David Monroe (1942-76) was an important English musician and a musical historian of Early Music. Monroe and Christopher Hogwood (b. 1941) started the Early Music Consort (1967-73), an ensemble performing Early Music on period instruments Their success with The Six Wives of Henry VIII (1970), and Elizabeth R (1971) programs on the BBC made the group famous. Monroe along with Hogwood, Philip Pickett, and Jordi Saval were major pioneers in the Early Music movement of today. Monroe died in 1976 from the effects of depression.

There is an interesting conundrum regarding Early Music. There is something more than the just stereotypic recorders, or crumhorns. We have a great deal of music manuscripts that has been preserved through the years, the problem is there is little if any specific instrumentation indicated. Basically the early ensembles were filled from what was available on hand in the time. Henry VIII had a number of different ensembles of various instrumental groups available to him over time in his Court.

Not unlike many of J.S. Bach's works that are still can be played by diverse ensembles. I have a very nice recording of the Trio Sonatas played by a woodwind quartet, and also on the organ for example. There are recordings of Terpsichorie (1612) that have been performed by a string ensemble, which may be historically accurate.

One of the great pleasures of Early Music is to listen to the unfamiliar whistles, buzzing and sounds of non-modern ensembles. These were some of the first Period Instrument Group recording. There is no correct "sound" for this period music. This is one of the pleasures of listening to this music. There are a number of excellent Renaissance group that are also available on CD some of which are: Calliope, Piffaro, Camerata Hungarica, Musica Reservata, Armada,, Collegium Terpsichore, Clemenic Consort, New London Consort, New York Renaissance Band. I have a number of Early Music CD's in my collection, this is the one CD I listen to the most frequently over time due to the quality of the recorded performances, and content.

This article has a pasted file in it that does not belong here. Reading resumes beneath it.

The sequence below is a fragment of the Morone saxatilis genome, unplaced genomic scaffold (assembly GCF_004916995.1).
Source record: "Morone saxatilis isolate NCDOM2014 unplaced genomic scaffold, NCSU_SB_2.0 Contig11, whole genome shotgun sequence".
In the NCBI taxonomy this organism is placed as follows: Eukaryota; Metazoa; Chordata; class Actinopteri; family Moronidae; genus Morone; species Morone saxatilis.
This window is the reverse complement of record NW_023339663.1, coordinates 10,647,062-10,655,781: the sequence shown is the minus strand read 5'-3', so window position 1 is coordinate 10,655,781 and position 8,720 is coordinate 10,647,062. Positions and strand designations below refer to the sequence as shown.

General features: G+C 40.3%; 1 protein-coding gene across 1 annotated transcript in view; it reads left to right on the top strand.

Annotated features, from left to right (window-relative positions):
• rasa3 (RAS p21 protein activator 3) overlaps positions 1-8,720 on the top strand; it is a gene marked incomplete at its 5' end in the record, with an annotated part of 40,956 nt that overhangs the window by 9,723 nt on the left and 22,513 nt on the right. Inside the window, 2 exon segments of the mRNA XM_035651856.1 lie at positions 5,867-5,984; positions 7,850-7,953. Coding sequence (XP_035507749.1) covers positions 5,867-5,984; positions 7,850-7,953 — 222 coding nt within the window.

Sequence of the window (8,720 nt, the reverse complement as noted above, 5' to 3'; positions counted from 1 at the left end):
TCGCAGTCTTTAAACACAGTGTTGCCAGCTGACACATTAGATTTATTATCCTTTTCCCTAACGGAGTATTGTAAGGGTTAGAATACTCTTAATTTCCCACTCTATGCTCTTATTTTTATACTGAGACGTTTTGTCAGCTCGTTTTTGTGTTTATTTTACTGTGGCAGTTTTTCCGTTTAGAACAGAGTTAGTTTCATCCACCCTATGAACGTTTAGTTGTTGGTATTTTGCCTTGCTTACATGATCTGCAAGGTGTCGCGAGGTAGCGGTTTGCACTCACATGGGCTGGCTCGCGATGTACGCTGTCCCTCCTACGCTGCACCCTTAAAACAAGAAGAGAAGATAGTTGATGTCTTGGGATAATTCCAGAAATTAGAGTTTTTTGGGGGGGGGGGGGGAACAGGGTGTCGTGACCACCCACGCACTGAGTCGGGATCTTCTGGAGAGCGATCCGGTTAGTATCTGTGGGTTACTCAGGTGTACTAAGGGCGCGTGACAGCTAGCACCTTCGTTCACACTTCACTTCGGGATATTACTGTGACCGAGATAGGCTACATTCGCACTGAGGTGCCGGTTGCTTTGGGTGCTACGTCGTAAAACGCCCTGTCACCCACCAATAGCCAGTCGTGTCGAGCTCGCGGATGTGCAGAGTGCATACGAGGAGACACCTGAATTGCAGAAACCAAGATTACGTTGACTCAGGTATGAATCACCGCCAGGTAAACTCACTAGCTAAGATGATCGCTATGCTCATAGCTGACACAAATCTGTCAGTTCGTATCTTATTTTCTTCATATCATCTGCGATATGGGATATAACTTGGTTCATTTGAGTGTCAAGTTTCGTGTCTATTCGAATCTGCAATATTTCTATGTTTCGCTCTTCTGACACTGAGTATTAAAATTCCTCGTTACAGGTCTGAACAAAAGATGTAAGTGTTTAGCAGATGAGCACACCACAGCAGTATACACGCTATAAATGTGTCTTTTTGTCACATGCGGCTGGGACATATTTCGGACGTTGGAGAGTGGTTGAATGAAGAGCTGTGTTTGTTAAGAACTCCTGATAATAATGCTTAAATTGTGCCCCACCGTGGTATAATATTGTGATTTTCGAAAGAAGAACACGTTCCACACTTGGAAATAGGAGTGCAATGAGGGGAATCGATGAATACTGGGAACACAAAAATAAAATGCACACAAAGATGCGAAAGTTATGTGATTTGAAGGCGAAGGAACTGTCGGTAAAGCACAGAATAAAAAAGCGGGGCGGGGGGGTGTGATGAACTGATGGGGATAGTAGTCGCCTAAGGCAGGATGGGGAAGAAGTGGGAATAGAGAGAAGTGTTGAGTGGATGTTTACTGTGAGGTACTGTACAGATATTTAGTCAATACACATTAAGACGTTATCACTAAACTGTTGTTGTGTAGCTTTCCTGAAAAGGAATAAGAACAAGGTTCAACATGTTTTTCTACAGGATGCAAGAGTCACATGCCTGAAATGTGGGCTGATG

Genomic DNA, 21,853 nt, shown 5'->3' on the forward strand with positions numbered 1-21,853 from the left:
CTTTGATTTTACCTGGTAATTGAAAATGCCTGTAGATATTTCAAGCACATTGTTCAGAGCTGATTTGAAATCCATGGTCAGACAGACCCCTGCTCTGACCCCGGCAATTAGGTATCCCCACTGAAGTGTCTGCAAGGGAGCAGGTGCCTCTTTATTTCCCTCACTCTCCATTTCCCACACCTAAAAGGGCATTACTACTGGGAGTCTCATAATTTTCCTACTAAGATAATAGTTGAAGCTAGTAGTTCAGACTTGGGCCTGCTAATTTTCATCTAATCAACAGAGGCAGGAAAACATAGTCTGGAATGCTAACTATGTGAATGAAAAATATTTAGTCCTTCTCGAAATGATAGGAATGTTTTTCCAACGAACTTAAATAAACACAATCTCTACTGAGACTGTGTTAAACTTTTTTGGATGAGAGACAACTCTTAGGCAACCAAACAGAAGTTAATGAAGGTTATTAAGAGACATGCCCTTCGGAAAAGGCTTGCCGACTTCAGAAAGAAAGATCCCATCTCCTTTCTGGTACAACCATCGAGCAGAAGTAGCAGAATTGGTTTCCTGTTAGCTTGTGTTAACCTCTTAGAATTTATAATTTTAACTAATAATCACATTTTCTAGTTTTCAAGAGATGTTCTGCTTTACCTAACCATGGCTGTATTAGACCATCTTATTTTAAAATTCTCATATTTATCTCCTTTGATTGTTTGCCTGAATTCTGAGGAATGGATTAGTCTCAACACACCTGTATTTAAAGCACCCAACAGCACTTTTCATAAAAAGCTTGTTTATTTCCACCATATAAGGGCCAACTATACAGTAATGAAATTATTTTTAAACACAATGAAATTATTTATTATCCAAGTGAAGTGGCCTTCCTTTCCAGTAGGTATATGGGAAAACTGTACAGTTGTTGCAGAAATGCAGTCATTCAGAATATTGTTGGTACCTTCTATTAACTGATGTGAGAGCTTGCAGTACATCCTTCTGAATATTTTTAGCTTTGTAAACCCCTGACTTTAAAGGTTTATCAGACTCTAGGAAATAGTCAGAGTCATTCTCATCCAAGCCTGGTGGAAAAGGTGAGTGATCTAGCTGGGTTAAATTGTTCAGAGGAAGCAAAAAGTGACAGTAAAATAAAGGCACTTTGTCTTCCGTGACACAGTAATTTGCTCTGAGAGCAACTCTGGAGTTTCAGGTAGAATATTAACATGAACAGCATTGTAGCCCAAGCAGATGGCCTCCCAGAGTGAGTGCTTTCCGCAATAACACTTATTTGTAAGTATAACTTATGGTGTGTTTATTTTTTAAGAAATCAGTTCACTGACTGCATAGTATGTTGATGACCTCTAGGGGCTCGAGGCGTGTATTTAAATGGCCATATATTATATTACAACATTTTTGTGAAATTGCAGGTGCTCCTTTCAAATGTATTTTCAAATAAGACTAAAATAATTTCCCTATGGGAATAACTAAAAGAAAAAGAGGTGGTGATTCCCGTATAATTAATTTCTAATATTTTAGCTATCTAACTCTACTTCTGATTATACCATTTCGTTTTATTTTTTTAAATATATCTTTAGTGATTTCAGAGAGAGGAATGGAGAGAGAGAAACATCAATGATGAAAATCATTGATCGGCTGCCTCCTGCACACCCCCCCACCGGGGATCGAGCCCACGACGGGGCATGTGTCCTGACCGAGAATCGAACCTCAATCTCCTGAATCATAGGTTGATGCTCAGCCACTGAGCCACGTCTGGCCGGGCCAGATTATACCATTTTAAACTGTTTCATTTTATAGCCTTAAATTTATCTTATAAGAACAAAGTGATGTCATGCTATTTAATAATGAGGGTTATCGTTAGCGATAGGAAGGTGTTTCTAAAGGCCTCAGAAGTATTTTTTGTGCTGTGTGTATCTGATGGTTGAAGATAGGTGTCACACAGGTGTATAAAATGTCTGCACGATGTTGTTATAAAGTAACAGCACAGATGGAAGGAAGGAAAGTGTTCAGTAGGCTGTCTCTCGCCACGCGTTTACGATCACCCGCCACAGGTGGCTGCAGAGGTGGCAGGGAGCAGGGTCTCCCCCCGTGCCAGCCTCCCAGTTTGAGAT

If you might be interested in Early Music, you cannot go wrong with any CD's from David Monroe. These are historically accurate performances by one of the pre-emminent musicians of the early historical instrument repertoire. Unfortunately there is a somewhat limited number of his CD's available from the 1963-76. There are still ongoing professional discussions on what may be considered as an "historical performance" for this period music.

If you have an interest in Early Music, you might take a look at a 2 CD set by Virgin Veritas x2, "Instruments of the Middle Ages and Renaissance" from David Monroe and The Early Music Consort of London. This is an excellent introduction of the history of early instruments with a nice informative booklet. You get to hear actual performances of historically accurate instruments on early period music.

You might also wish to consider the following CD: Praetorius: Dances from Terpsichore, New London Consort, Philip Pickett. Mr. Pickett gives you an excellent rendering of this music. There is some slight difference in instrumentation, and performance which are still "historically accurate" which may help to expand a better understanding some of the complexity of the period. You also get a larger selection of the Dances from Terpsichore, a major work of the period. This is a very good performance from a very professional ensemble under the direction of Mr. Pickett. This CD would be nice addition to any collection of Early Music, IMHO.

Take a closer look at both Medieval and Renaissance music CD's on Amazon. There is much excellent music available here that is too often overlooked by too many who are simply not as well informed of the quality of Early Music. Check out some of the Early Music groups that are listed above, and check out the MP3's. You might find something of interest, IMHO.

Remember Classical listening music may help to extend your life, and you get this great music as a bonus. ---Burnham Woods, amazon.com

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Last Updated (Friday, 04 April 2014 19:28)